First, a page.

Why Explore Historic Places

When taking a vacation, most people think of the exotic beaches and other famous tourist attractions. Touring historic properties are also a great way to spend time off work or school.
Historic properties might be considered eyesores by some people, but they have value. As it was so rightly put in the 1996 report “With Heritage So Rich,” which is a report credited with the birth of historic preservation efforts; we must concern ourselves with highlights of history and the total national heritage if our future is to have greater meaning. These properties are not just buildings or sites that have been in existence for a long time. They have been found to have intrinsic value; with different building standards that can withstand forces, newer counterparts can’t. They have unusual hidden gems that are rare but valued in the present day. They are also a reminder of an area’s complexity and culture.

Great Significance

The significance of such properties can be in a local, state, or national historic context. These properties are associated with events, patterns, and activities that were significant to the development of cities and nations. Many are also associated with the lives of significant people. Some were constructed with materials or through methods that shaped an area’s historic identity. Others have forms, artistic values, engineering techniques and architectural styles that form part of the historical identity or have significance in different disciplines and research topics. These areas of significance include ethnic heritage, invention, religion and landscaping among others. With such significance, these properties are worth visiting for a variety of reasons.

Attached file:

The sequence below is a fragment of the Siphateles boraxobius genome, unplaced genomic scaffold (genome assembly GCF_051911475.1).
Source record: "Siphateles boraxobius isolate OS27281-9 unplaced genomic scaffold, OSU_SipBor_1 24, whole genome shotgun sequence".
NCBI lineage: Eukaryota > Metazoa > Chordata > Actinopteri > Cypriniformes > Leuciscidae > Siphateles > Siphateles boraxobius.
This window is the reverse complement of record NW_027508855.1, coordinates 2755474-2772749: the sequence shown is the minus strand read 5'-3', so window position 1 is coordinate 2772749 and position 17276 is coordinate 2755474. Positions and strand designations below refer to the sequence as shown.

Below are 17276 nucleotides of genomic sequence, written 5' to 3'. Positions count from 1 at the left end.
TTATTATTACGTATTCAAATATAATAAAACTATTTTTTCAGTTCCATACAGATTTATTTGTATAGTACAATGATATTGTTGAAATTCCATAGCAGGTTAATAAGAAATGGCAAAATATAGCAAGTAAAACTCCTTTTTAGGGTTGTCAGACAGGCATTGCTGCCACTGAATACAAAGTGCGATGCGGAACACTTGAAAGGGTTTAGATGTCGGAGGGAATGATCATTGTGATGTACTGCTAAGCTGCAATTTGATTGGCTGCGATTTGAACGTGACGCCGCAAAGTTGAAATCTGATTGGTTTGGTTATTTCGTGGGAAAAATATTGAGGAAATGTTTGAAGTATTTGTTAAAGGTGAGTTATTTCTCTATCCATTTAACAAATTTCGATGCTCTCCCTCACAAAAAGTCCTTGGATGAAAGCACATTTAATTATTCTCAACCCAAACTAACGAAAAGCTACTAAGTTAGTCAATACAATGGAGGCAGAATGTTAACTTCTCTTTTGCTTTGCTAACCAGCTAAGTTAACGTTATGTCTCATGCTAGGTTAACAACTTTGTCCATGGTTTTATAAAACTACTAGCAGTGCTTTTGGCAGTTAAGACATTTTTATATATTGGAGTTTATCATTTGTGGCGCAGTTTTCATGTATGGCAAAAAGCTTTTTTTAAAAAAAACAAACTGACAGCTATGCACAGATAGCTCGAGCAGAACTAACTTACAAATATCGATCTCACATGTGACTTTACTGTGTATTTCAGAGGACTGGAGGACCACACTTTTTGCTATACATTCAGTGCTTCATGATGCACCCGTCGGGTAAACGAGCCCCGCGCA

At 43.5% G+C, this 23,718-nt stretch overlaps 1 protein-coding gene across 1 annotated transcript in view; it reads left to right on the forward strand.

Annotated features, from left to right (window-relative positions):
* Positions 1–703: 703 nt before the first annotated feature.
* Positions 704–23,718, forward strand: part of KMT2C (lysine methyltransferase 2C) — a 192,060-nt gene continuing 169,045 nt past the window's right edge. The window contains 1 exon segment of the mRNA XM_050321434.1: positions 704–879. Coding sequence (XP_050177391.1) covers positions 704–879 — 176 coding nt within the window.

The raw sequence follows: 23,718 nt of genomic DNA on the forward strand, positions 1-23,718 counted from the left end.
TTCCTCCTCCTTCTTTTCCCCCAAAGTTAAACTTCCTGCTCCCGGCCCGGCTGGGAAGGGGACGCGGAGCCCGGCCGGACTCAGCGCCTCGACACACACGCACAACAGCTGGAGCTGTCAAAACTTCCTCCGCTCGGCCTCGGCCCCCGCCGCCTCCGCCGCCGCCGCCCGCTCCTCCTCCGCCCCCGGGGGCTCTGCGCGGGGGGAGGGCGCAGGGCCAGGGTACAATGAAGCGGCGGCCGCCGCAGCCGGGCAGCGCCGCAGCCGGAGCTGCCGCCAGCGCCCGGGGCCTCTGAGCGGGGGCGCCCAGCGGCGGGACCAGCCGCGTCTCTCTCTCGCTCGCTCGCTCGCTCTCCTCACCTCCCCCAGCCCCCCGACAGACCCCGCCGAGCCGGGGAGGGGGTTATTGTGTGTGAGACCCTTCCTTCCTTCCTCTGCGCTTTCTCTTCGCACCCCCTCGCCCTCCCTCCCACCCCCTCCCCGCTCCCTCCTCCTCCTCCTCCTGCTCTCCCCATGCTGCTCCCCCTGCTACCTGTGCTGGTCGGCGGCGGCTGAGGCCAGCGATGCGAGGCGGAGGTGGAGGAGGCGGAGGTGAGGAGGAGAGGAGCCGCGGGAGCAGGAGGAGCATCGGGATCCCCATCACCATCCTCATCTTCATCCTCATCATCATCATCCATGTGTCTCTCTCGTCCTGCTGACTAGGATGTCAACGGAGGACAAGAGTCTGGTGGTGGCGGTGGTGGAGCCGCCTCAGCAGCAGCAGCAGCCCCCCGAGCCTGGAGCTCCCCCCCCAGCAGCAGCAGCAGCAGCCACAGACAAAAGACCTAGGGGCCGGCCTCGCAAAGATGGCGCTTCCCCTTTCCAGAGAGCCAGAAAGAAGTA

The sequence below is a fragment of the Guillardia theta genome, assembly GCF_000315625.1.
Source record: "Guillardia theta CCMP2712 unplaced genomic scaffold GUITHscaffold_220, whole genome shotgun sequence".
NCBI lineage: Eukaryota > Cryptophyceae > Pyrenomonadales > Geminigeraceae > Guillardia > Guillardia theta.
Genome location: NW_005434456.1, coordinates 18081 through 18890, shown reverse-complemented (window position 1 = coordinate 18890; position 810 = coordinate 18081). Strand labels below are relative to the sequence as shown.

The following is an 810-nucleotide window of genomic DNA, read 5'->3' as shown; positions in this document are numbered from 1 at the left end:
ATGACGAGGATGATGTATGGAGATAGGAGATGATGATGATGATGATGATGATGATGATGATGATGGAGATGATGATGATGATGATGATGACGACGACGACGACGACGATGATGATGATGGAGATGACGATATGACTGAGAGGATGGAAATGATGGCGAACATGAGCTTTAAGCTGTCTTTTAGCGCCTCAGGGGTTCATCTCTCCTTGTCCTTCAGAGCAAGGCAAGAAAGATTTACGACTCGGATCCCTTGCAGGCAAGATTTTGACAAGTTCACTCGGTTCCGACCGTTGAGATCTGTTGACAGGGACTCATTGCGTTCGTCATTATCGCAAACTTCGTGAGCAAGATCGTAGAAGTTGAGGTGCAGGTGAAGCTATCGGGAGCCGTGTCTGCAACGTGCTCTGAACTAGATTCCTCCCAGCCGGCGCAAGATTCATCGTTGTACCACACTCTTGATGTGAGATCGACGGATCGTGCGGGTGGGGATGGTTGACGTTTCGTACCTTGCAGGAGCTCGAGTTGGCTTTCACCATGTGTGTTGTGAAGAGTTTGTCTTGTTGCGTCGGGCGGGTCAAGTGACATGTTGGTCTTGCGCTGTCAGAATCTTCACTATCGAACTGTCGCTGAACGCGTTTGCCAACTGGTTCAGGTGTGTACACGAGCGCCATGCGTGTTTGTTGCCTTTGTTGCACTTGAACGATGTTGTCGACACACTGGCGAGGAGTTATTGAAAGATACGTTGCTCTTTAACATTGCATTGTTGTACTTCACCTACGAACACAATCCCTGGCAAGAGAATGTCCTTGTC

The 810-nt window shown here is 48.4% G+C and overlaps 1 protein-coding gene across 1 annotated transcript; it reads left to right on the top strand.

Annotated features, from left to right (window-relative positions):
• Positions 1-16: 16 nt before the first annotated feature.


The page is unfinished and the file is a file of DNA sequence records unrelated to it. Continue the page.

Reasons to Tour Historic Places

Historic properties can be visited in order to understand the history and culture of a city, state, or nation and its people. People can also visit such properties so as to see the places and better understand the things that they have only read or heard of in stories and historical highlights. Tours of such places can be taken in order to experience the beauty of historic sites that are known for their artistic form, architecture or unique materials. Such visits can also be a crucial part of academic or professional learning especially in disciplines such as history, industry, art, agriculture, architecture, engineering, archeology, religion, literature, and medicine. They can also be an opportunity for personal growth. Exploring such sites thus presents more than an opportunity to take a break from normal activities. You should, therefore, include visits to such places in your vacation itinerary. This would be great for solo, family, or group vacations.

Planning For Your Tour of Historic Places

Carry out some research about the historic site you want to visit and prepare accordingly. If you don’t have a specific site in mind, you can research about the historical sites in an area you wish to visit. Many cities, counties, and states have registers of historic places. Such information can also be easily found online. From your research, you should be able to plan accordingly including making adequate transport arrangements. If touring as a family or group, transportation that has the capacity to carry a large number of people without compromising comforts such as limos and party buses would be ideal. Get in touch with true luxury limousines to plan for comfort and fun with a limo or party bus to New Jersey, New York, and several other places when arranging a visit to historic sites in the area.